Sometimes self-righteousness looks pious. Way back when I was a new Christian, I met a man who claimed to be sinless. He sincerely believed it because he thought being sinful was an insult to the saving power of the Gospel. His claim made me feel as if I was not a Christian. Only later did I find these verses:
“If we say we have no sin, we deceive ourselves, and the truth is not in us . . . . If we say we have not sinned, we make him a liar, and his word is not in us.” (1 John 1:8 and10)
I hesitate to judge this man, yet am able to judge his doctrine based on what the Bible says. Being a Christian does not mean being sinless.
This week, I heard a different version of the same idea. In a Bible study, one person noted that these days, confession of sin seemed a rare part of prayer. After many others commented, I said that I firmly hold to the verse between the two verses quoted above, even thinking it is the most important verse in the Bible for spiritual growth and well-being. It says:
“If we confess our sins, he is faithful and just to forgive us our sins and to cleanse us from all unrighteousness.” (1 John 1:9)
I also said that keeping short accounts with God about specific sin makes it much easier to pray with clarity and with knowledge of His will. It also seems the best way to finally be rid of those sins that we keep doing, because each confession of what I did eventually brings me to the root of why I was doing it. Once that was acknowledged to God, the problem disappeared, resulting in a wonderful freedom.
However, one person said, “I believe all my sin is forgiven: past, present, and future. When I pray, I don’t confess sin, and don’t even think about myself. I just pray about the needs of others.”
My first thought was that maybe my theology about confession is in error, or I’ve been self-centered in the practice of confession, too concerned about my relationship with God. After a while, the Holy Spirit put this parable from Jesus in my mind:
He also told this parable to some who trusted in themselves that they were righteous, and treated others with contempt: “Two men went up into the temple to pray, one a Pharisee and the other a tax collector. The Pharisee, standing by himself, prayed thus: ‘God, I thank you that I am not like other men, extortioners, unjust, adulterers, or even like this tax collector. I fast twice a week; I give tithes of all that I get.’ But the tax collector, standing far off, would not even lift up his eyes to heaven, but beat his breast, saying, ‘God, be merciful to me, a sinner!’ I tell you, this man went down to his house justified, rather than the other. For everyone who exalts himself will be humbled, but the one who humbles himself will be exalted.” (Luke 18:9–14)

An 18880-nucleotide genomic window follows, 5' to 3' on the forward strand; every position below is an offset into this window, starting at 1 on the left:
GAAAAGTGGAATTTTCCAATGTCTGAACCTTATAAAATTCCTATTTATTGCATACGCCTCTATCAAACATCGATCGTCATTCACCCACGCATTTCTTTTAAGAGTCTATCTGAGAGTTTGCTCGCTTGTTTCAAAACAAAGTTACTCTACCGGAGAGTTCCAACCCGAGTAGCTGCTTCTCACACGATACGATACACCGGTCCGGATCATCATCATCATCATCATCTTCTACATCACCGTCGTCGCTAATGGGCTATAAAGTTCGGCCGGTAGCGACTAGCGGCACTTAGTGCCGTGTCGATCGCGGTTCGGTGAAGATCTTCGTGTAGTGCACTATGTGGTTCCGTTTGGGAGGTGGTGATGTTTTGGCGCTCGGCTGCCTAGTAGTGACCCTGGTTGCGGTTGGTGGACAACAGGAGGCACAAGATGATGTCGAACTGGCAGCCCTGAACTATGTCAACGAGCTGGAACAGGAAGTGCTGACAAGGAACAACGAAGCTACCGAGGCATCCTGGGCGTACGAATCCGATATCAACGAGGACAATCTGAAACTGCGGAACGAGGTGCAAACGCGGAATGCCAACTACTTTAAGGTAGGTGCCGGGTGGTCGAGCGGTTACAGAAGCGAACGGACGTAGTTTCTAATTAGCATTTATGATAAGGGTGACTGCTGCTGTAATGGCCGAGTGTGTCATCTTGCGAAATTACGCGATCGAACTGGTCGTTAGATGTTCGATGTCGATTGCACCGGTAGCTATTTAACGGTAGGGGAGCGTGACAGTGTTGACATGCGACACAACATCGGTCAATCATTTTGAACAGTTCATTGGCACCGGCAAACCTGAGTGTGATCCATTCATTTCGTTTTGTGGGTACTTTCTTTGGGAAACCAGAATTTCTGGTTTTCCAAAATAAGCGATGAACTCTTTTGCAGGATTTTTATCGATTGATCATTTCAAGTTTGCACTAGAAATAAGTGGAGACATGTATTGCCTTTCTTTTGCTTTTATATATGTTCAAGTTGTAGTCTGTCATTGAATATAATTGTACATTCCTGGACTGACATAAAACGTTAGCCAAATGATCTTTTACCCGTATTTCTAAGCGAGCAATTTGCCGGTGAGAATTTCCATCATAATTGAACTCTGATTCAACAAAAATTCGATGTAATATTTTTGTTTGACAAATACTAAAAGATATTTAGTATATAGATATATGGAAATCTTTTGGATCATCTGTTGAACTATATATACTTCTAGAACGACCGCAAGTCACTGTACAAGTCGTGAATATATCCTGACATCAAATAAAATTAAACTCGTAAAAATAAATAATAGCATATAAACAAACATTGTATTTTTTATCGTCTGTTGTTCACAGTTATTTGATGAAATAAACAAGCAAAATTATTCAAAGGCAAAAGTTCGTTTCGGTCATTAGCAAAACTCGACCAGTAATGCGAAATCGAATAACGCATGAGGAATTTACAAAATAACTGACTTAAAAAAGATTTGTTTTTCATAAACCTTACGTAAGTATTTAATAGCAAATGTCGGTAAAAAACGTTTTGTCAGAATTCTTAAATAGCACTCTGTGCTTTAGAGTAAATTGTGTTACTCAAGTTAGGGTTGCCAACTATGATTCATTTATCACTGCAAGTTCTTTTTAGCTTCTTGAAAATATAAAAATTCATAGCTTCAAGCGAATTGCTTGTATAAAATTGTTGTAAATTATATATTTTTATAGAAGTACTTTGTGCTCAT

The temptation to be ‘thankful that I’m not like’ those who boast of their spiritual piety is often strong, yet I know that in my flesh is no good thing. Confession is denying those kinds of temptations and feeding my soul with truth, even if sin is hard to admit. It is part of moving forward, of becoming more like Jesus.
That said, forgiveness is complete. God gives His children all we need to live the way He wants us to live. Our part is to simply do it, putting sin aside.
“His divine power has granted to me all things that pertain to life and godliness, through the knowledge of him who called me to his own glory and excellence, by which he has granted to me his precious and very great promises, so that through them I may become partakers of the divine nature, having escaped from the corruption that is in the world because of sinful desire. For this very reason, I must make every effort to supplement my faith with virtue, and virtue with knowledge, and knowledge with self-control, and self-control with steadfastness, and steadfastness with godliness, and godliness with brotherly affection, and brotherly affection with love. For if these qualities are mine and are increasing, they keep me from being ineffective or unfruitful in the knowledge of my Lord Jesus Christ. For whoever lacks these qualities is so nearsighted that he is blind, having forgotten that he was cleansed from his former sins. Therefore, Elsie, be all the more diligent to confirm your calling and election, for if you practice these qualities you will never fall." (2 Peter 1:3–10, personalized)
Because of God’s grace, I am in Christ Jesus. He is my wisdom from God, my righteousness and sanctification and redemption (1 Corinthians 1:30). The Christian life is about growing up into what I already am, about living like Jesus instead of being governed by my fleshy nature. I’m to put off the old, put on the new. It has been my experience that confession is like taking off old clothes. As 1 John 1:9 says, when I confess, He forgives and cleanses. That ‘already but not yet’ reality brings me closer to what I already am.
Oh, my Lord Jesus Christ, confession of sin, particularly specific things like doubt, frustration, complaining, envy, and so on, always brings me into deeper communion with You. Confession is both humbling and freeing. It says You are right in Your evaluation of sin, but it also invites You to deal with the sin and bless me with a greater desire and ability to say no to those temptations. I am not thrilled to be in this battle, but I am thrilled by the joy and peace that comes with keeping short accounts. I’m also thrilled that Your Word has answers to all doubts and challenges to the faith You have given me.